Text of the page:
Chaz Bono makes his theatrical debut in a musical parody of the already campy 1989 cult classic film Road House, which starred Patrick Swayze as a bouncer in a tough bar. Adapted and directed by Brooke Seguin, it’s the newest effort from 30 Minute Musicals, a group that’s created hilarious musical send-ups of Showgirls, Home Alone, Top Gun, Ghostbusters, and other popular movies. It’s the late-night attraction Fridays and Saturdays at the Celebration Theater in West Hollywood, now through April 20.


2. ART: Boys of Summer
Pines Nude Drawing, founded in 2011 by artist Carlos Pisco, is a casual drawing group established to evoke the Fire Island Pines’’ past as a haven for artists and intellectuals. The artists assemble each week to draw nude models, sometimes including friends and occasionally the curious onlooker. A key aspect of the group is its changing outdoor locations, which have included pool decks, a yacht, an elaborate English garden, and secret corners deep inside the Meat Rack, the Pines’’ infamous cruising ground. The exhibit, Boys of Summer: Artwork from the Pines Nude Drawing Group at the Leslie-Lohman Museum Prince St. Project Space in New York City has its opening reception tonight and continues through Sunday. Admission is free. The artwork will be for sale.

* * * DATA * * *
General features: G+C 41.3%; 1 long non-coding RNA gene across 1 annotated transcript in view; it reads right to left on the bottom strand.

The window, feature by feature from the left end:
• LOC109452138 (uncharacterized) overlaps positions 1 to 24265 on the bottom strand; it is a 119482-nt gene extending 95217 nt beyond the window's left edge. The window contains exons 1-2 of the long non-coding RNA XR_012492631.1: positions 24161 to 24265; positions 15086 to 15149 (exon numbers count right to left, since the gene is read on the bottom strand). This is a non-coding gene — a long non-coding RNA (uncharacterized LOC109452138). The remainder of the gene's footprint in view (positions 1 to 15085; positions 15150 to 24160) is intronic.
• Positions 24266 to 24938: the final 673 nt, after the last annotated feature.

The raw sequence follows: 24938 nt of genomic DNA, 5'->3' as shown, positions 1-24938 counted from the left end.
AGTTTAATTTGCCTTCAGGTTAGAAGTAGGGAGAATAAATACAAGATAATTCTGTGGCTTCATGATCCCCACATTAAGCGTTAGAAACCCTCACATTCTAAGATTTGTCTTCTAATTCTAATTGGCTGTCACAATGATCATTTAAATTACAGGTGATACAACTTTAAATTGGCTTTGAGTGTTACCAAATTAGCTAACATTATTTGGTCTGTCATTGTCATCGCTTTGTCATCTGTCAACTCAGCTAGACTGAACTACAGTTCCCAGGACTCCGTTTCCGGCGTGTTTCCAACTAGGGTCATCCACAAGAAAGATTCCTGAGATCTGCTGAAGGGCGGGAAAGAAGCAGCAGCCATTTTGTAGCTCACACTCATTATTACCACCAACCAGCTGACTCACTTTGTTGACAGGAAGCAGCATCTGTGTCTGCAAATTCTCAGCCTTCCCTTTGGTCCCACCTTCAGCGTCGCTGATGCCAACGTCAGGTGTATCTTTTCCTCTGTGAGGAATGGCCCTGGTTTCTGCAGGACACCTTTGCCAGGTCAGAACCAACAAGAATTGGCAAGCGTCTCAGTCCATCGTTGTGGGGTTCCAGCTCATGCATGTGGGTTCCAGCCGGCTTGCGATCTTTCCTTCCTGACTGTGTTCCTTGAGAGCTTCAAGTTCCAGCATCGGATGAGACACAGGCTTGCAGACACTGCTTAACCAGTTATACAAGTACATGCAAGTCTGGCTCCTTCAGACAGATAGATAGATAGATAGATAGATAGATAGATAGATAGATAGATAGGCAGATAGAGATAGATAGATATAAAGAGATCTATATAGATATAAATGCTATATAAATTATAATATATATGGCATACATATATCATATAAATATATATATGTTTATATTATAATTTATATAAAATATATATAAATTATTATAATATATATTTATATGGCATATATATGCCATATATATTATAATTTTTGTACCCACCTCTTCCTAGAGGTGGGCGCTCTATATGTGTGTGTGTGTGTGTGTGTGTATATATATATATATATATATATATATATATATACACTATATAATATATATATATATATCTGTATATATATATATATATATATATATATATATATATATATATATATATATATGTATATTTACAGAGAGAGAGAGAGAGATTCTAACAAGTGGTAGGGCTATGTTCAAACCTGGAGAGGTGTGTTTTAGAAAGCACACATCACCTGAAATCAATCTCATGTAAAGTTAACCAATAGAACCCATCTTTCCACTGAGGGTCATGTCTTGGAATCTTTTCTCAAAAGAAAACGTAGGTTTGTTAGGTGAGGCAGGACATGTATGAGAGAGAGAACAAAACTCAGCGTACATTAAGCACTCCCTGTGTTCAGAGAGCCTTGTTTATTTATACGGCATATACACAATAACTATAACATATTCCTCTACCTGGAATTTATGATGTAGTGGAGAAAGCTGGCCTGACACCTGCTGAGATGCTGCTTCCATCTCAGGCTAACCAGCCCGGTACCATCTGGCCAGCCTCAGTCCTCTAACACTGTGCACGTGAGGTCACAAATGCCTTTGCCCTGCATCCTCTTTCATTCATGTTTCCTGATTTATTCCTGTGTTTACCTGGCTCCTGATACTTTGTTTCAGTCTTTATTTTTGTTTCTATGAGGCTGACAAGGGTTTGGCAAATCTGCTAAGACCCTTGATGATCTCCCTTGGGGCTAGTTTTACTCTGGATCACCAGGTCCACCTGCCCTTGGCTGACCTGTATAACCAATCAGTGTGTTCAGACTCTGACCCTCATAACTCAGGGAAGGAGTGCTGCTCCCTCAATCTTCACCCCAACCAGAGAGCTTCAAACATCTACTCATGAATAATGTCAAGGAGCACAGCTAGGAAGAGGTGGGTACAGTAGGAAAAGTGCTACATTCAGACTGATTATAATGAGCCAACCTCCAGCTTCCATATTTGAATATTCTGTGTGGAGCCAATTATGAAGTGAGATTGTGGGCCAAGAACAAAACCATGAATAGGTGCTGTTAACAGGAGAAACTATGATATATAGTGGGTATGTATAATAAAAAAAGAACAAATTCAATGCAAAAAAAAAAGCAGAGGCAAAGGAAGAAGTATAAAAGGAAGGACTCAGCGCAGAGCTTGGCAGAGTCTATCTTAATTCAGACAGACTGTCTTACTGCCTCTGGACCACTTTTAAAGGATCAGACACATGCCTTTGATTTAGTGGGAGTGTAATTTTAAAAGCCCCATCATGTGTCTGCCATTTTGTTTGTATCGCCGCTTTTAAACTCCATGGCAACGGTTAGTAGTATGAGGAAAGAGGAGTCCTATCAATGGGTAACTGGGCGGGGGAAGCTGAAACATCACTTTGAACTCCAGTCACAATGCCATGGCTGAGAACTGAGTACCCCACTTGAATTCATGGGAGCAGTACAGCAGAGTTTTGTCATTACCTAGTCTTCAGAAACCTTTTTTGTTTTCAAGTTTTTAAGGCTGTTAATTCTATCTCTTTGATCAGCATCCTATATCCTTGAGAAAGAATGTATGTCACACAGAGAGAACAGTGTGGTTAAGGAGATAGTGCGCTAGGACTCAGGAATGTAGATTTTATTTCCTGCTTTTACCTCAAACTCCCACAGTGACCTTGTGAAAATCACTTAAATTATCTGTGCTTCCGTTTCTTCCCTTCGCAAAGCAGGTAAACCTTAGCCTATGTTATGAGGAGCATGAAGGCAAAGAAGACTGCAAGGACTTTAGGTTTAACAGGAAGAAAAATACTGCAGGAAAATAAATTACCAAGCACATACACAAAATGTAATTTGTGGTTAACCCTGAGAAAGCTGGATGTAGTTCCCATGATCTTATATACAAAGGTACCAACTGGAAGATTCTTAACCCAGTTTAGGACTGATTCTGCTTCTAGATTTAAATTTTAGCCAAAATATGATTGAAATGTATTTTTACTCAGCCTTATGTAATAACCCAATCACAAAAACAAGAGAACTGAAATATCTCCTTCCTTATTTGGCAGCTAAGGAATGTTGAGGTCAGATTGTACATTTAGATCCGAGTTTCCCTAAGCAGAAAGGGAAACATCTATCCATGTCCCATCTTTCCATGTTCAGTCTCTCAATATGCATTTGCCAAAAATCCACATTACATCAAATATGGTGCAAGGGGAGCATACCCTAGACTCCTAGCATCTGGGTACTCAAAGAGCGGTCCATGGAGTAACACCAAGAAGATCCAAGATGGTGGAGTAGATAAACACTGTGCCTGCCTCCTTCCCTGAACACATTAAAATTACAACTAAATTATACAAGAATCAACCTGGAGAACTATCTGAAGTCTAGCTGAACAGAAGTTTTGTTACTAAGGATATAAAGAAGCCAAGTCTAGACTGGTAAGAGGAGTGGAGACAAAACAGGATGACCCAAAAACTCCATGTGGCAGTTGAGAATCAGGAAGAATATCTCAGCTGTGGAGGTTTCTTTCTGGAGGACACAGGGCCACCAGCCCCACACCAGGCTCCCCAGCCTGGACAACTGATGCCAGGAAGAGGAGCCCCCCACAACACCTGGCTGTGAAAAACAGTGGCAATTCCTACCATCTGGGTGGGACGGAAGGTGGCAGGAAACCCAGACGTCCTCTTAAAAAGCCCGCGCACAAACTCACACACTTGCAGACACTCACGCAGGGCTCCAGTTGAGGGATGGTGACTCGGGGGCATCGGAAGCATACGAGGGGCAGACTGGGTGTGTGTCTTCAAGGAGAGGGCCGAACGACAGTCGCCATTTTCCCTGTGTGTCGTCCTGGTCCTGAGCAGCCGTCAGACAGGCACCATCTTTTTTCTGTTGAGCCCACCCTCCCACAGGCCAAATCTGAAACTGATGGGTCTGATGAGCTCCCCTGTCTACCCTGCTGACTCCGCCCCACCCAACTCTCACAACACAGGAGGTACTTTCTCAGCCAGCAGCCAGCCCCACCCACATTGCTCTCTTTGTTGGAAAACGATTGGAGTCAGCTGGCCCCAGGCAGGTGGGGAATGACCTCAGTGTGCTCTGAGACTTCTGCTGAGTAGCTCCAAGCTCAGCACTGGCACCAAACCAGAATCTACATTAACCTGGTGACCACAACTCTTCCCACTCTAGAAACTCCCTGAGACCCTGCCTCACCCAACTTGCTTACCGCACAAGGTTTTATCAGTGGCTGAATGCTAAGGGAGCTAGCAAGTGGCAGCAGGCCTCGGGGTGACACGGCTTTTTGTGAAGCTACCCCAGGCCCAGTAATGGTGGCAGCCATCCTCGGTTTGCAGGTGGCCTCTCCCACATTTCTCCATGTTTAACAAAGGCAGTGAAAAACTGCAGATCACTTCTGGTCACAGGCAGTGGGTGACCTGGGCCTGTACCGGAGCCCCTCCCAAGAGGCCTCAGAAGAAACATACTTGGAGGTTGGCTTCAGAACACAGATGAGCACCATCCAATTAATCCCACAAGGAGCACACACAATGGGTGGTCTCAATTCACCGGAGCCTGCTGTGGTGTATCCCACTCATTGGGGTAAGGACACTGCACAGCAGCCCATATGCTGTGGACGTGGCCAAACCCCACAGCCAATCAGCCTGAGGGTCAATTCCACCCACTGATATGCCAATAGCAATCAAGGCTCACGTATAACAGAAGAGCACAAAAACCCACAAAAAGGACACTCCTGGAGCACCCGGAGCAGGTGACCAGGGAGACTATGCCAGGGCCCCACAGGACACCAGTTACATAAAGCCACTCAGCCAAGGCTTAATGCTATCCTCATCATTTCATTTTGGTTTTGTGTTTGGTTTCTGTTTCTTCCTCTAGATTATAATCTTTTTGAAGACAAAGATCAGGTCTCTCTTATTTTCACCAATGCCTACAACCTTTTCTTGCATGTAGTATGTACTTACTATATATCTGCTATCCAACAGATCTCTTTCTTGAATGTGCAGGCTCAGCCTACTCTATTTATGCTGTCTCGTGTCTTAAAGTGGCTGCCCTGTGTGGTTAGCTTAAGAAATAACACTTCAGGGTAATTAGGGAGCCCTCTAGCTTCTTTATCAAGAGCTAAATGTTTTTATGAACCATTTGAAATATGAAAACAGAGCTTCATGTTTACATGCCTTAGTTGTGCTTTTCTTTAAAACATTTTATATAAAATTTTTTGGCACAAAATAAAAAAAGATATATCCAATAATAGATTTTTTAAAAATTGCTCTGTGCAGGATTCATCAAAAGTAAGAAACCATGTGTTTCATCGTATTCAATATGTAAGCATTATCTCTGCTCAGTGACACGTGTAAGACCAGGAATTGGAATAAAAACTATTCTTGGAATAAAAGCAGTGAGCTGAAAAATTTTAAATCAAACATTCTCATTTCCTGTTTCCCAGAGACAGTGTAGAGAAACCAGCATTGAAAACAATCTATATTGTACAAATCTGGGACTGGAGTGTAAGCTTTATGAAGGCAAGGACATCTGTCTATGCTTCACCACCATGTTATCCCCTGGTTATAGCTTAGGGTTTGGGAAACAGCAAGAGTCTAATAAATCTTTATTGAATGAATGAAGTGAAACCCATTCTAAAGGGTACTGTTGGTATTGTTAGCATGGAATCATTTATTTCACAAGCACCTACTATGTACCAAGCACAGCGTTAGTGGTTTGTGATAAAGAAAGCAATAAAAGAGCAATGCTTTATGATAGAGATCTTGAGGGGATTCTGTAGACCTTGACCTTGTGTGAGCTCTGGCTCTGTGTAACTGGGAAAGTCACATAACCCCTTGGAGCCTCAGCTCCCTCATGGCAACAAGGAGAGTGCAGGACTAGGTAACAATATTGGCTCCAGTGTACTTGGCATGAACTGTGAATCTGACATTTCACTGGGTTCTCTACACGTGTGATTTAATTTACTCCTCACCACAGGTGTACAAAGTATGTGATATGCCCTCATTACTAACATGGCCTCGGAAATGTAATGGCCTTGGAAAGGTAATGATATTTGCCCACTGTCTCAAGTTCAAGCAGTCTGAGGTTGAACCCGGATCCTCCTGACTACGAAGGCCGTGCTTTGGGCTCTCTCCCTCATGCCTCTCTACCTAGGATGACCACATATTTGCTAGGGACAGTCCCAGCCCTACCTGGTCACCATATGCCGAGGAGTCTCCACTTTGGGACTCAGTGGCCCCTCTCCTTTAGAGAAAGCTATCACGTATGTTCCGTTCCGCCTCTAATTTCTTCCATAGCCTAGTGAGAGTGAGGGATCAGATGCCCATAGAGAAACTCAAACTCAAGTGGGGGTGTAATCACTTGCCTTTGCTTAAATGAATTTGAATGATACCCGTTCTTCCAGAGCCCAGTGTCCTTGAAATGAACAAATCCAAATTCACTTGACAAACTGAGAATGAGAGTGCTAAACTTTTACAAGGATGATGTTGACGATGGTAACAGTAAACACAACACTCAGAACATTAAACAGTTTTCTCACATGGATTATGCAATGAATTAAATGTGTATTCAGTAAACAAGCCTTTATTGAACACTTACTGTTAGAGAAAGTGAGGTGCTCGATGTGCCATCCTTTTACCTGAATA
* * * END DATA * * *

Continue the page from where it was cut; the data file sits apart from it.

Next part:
1. FILM: Free Angela and All Political Prisoners
Director Shola Lynch’s fascinating new documentary about Angela Davis, Free Angela and All Political Prisoners, takes viewers back to the (now out lesbian) professor’s youth, when her social justice activism got her implicated in a botched kidnapping attempt that end with a bloody shootout, four dead, and Davis’s name on the FBI’s 10 most wanted list. It’s an engaging vérité-style doc that coincides with the 40th anniversary of Davis’s acquittal on charges of murder, kidnapping, and conspiracy, and Lynch does a great job of letting Davis herself talk about being branded both a terrorist and a revolutionary. Though there’s no LGBT-specific content (except Davis), it’s still a relevant and provocative look at an activist who still has much to teach us (read Davis’s recent book, The Meaning of Freedom from City Lights Books) and can reflect on the power struggles over race, class, and justice that continue in the U.S. The film open today in select AMC theaters in New York, Los Angeles, Chicago, Oakland, Philadelphia, Atlanta, and Washington D.C.